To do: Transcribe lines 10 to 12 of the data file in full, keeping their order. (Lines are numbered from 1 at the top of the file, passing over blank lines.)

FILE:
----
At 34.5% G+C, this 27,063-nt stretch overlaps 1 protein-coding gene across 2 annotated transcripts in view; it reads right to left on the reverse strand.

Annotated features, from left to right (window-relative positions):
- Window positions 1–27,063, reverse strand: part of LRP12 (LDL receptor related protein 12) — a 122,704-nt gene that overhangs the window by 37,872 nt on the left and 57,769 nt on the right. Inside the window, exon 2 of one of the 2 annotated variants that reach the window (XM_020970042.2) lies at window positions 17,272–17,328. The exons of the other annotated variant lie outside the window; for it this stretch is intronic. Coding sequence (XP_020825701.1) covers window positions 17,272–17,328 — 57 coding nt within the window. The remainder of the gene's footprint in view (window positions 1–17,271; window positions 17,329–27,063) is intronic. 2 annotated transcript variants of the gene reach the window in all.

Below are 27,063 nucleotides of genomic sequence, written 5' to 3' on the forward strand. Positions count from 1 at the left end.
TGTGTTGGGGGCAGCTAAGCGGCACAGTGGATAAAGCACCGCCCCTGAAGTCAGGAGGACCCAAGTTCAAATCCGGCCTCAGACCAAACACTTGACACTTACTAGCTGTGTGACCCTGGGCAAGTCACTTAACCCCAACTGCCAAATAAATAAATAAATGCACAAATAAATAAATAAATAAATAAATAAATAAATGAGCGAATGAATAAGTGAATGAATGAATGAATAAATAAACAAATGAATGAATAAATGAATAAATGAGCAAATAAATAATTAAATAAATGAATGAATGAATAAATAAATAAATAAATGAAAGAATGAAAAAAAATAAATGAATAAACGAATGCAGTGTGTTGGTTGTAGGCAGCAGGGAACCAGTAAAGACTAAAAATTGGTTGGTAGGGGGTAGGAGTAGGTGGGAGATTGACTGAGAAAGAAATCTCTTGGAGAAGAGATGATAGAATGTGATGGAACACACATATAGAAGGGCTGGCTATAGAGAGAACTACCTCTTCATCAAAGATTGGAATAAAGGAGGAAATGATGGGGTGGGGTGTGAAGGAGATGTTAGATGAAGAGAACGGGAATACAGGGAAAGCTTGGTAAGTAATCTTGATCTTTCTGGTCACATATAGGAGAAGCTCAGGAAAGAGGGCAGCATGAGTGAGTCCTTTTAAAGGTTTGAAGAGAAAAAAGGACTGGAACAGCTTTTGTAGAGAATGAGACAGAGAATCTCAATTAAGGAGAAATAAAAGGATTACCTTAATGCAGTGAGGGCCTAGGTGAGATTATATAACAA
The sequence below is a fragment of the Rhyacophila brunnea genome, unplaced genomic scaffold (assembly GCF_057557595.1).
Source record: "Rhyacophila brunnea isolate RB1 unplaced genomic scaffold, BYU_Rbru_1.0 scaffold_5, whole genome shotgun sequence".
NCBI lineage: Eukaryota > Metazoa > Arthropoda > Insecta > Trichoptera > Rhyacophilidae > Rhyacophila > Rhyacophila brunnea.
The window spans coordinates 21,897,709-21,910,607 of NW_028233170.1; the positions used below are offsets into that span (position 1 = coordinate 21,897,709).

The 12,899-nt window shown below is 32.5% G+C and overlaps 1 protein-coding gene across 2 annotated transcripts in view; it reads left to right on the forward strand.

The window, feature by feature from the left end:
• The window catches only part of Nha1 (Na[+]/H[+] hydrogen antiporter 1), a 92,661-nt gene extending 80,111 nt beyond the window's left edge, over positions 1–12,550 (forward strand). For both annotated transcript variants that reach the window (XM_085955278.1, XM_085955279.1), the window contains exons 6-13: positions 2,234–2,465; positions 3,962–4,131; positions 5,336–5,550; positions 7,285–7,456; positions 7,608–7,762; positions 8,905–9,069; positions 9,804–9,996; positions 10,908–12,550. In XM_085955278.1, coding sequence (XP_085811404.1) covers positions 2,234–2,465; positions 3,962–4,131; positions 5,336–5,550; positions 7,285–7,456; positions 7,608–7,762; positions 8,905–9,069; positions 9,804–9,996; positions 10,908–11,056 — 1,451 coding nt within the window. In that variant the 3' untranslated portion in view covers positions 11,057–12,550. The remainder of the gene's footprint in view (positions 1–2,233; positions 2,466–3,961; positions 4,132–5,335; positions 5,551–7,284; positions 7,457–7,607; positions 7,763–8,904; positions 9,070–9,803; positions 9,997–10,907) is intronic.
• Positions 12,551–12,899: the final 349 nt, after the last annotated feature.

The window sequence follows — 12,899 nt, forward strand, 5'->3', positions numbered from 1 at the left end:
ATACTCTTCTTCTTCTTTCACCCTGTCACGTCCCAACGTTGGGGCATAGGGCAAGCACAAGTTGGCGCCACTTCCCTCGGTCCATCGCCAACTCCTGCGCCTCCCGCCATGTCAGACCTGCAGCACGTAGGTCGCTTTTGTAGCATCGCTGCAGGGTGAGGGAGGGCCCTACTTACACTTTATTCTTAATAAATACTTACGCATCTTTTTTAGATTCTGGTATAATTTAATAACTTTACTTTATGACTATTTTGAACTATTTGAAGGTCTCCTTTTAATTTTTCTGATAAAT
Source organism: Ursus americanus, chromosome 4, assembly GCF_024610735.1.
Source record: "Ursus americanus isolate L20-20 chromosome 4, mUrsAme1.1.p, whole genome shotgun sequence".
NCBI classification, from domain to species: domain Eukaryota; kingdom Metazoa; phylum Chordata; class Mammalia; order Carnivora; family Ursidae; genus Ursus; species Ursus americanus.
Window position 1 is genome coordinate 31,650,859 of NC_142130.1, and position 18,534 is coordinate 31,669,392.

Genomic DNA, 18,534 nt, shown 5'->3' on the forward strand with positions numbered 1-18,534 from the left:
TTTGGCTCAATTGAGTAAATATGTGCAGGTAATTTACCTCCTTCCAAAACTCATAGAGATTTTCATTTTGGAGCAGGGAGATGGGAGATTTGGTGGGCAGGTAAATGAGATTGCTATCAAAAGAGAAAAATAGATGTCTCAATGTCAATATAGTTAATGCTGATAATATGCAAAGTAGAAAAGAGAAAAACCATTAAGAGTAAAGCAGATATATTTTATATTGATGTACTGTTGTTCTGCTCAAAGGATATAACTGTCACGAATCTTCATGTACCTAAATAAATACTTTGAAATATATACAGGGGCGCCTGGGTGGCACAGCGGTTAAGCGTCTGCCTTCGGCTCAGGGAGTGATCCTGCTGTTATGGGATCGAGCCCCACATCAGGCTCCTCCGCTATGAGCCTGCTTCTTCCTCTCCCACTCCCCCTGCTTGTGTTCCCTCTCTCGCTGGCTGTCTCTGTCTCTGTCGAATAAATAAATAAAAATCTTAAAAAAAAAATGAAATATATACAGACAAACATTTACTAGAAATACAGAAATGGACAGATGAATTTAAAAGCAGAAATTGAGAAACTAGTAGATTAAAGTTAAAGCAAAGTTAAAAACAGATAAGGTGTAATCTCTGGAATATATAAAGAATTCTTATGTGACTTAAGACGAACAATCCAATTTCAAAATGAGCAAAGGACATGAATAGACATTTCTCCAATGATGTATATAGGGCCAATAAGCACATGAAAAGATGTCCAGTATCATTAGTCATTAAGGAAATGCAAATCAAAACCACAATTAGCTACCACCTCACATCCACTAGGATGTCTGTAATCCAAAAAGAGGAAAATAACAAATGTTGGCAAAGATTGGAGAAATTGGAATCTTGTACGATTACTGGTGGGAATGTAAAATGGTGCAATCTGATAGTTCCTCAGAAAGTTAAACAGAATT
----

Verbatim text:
The 12,899-nt window shown below is 32.5% G+C and overlaps 1 protein-coding gene across 2 annotated transcripts in view; it reads left to right on the forward strand.

The window, feature by feature from the left end:
• The window catches only part of Nha1 (Na[+]/H[+] hydrogen antiporter 1), a 92,661-nt gene extending 80,111 nt beyond the window's left edge, over positions 1–12,550 (forward strand). For both annotated transcript variants that reach the window (XM_085955278.1, XM_085955279.1), the window contains exons 6-13: positions 2,234–2,465; positions 3,962–4,131; positions 5,336–5,550; positions 7,285–7,456; positions 7,608–7,762; positions 8,905–9,069; positions 9,804–9,996; positions 10,908–12,550. In XM_085955278.1, coding sequence (XP_085811404.1) covers positions 2,234–2,465; positions 3,962–4,131; positions 5,336–5,550; positions 7,285–7,456; positions 7,608–7,762; positions 8,905–9,069; positions 9,804–9,996; positions 10,908–11,056 — 1,451 coding nt within the window. In that variant the 3' untranslated portion in view covers positions 11,057–12,550. The remainder of the gene's footprint in view (positions 1–2,233; positions 2,466–3,961; positions 4,132–5,335; positions 5,551–7,284; positions 7,457–7,607; positions 7,763–8,904; positions 9,070–9,803; positions 9,997–10,907) is intronic.